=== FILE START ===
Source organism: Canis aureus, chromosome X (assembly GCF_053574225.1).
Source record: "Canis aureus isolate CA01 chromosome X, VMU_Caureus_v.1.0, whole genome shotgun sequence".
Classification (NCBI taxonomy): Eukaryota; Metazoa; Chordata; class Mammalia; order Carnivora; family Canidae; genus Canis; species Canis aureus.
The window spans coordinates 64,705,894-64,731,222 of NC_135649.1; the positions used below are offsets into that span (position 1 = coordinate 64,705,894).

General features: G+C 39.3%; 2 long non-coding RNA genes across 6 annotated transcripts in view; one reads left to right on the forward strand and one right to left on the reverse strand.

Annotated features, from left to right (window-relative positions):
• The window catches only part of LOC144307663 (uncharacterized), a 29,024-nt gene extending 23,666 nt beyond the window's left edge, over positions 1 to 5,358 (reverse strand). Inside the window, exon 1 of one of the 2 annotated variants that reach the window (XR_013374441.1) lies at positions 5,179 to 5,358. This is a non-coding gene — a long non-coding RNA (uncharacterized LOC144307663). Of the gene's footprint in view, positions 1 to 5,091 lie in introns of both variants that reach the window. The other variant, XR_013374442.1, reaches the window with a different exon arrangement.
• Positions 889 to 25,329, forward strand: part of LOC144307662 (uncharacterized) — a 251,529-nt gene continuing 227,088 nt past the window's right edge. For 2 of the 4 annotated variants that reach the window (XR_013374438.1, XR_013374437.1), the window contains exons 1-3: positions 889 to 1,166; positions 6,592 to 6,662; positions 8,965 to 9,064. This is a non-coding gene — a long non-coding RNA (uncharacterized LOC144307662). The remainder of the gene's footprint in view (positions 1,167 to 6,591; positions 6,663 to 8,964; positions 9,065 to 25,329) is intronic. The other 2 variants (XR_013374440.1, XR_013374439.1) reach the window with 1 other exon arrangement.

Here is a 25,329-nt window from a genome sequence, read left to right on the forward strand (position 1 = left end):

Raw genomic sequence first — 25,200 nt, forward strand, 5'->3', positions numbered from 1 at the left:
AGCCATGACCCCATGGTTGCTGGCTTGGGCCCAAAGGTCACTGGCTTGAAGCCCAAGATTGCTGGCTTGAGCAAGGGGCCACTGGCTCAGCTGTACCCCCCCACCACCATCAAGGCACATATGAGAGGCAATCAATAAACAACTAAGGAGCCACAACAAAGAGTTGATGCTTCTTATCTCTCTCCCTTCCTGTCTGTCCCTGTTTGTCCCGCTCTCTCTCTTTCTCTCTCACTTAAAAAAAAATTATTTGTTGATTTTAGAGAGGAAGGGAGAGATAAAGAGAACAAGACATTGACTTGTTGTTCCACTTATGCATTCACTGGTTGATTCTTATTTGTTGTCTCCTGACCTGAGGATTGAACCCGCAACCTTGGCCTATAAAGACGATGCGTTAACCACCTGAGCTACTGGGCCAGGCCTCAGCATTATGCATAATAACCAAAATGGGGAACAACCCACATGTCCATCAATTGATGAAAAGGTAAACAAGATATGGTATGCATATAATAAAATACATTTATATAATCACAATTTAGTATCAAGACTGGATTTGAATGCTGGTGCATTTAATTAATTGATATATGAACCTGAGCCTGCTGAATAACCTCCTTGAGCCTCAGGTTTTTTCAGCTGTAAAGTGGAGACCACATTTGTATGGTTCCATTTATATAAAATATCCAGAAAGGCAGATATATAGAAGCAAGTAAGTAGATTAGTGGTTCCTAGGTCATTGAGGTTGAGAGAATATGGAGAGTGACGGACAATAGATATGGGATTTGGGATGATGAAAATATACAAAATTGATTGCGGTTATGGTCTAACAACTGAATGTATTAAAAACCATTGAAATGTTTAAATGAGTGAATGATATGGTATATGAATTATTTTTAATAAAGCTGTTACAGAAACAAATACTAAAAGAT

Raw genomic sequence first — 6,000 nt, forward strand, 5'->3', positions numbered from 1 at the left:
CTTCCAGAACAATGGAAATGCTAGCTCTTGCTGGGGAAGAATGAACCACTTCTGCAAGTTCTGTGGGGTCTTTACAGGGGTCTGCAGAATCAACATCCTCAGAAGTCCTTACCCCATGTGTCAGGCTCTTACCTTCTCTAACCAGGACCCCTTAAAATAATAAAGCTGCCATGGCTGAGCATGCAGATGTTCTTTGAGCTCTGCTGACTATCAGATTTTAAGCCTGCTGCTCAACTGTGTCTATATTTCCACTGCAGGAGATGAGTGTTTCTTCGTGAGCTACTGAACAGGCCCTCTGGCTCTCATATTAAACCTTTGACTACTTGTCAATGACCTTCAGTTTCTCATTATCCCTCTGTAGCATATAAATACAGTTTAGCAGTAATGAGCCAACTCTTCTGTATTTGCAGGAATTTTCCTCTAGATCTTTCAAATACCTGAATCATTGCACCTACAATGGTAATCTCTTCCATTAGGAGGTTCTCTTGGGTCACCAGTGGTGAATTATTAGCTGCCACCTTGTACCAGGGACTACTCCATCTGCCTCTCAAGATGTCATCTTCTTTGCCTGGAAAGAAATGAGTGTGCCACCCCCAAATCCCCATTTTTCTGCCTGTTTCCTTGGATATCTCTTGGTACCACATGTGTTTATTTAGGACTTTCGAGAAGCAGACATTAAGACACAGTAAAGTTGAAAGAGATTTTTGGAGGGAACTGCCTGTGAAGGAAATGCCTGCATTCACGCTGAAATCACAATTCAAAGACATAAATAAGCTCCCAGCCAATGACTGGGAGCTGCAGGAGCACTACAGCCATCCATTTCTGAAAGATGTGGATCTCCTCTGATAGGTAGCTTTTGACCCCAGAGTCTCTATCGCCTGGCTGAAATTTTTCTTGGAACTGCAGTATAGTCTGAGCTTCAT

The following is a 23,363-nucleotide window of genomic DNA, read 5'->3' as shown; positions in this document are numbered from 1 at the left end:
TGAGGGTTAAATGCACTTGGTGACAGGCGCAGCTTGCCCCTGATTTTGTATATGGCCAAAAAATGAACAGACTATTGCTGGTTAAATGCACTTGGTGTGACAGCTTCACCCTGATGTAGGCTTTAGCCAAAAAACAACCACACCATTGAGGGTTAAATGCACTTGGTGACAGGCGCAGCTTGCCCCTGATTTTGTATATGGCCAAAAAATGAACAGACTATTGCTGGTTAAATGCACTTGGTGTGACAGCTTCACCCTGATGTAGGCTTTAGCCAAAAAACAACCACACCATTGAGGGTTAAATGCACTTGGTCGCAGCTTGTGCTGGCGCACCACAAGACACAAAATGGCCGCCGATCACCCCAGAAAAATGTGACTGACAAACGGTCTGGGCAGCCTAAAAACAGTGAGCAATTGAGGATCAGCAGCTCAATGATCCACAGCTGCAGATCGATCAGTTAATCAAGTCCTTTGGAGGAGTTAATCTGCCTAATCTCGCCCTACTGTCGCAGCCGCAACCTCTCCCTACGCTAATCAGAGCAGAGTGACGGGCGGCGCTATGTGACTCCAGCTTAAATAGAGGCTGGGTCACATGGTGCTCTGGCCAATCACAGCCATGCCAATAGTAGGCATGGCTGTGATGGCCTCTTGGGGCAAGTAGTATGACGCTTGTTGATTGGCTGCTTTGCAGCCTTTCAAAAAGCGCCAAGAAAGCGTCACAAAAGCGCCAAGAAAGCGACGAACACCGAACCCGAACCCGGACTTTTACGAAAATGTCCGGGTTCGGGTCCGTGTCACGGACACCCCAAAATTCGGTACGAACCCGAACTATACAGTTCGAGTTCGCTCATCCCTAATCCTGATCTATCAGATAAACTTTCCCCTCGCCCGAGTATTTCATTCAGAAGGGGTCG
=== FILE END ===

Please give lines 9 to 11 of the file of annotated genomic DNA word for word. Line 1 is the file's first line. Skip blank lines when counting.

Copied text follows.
Here is a 25,329-nt window from a genome sequence, read left to right on the forward strand (position 1 = left end):

Raw genomic sequence first — 25,200 nt, forward strand, 5'->3', positions numbered from 1 at the left:
AGCCATGACCCCATGGTTGCTGGCTTGGGCCCAAAGGTCACTGGCTTGAAGCCCAAGATTGCTGGCTTGAGCAAGGGGCCACTGGCTCAGCTGTACCCCCCCACCACCATCAAGGCACATATGAGAGGCAATCAATAAACAACTAAGGAGCCACAACAAAGAGTTGATGCTTCTTATCTCTCTCCCTTCCTGTCTGTCCCTGTTTGTCCCGCTCTCTCTCTTTCTCTCTCACTTAAAAAAAAATTATTTGTTGATTTTAGAGAGGAAGGGAGAGATAAAGAGAACAAGACATTGACTTGTTGTTCCACTTATGCATTCACTGGTTGATTCTTATTTGTTGTCTCCTGACCTGAGGATTGAACCCGCAACCTTGGCCTATAAAGACGATGCGTTAACCACCTGAGCTACTGGGCCAGGCCTCAGCATTATGCATAATAACCAAAATGGGGAACAACCCACATGTCCATCAATTGATGAAAAGGTAAACAAGATATGGTATGCATATAATAAAATACATTTATATAATCACAATTTAGTATCAAGACTGGATTTGAATGCTGGTGCATTTAATTAATTGATATATGAACCTGAGCCTGCTGAATAACCTCCTTGAGCCTCAGGTTTTTTCAGCTGTAAAGTGGAGACCACATTTGTATGGTTCCATTTATATAAAATATCCAGAAAGGCAGATATATAGAAGCAAGTAAGTAGATTAGTGGTTCCTAGGTCATTGAGGTTGAGAGAATATGGAGAGTGACGGACAATAGATATGGGATTTGGGATGATGAAAATATACAAAATTGATTGCGGTTATGGTCTAACAACTGAATGTATTAAAAACCATTGAAATGTTTAAATGAGTGAATGATATGGTATATGAATTATTTTTAATAAAGCTGTTACAGAAACAAATACTAAAAGAT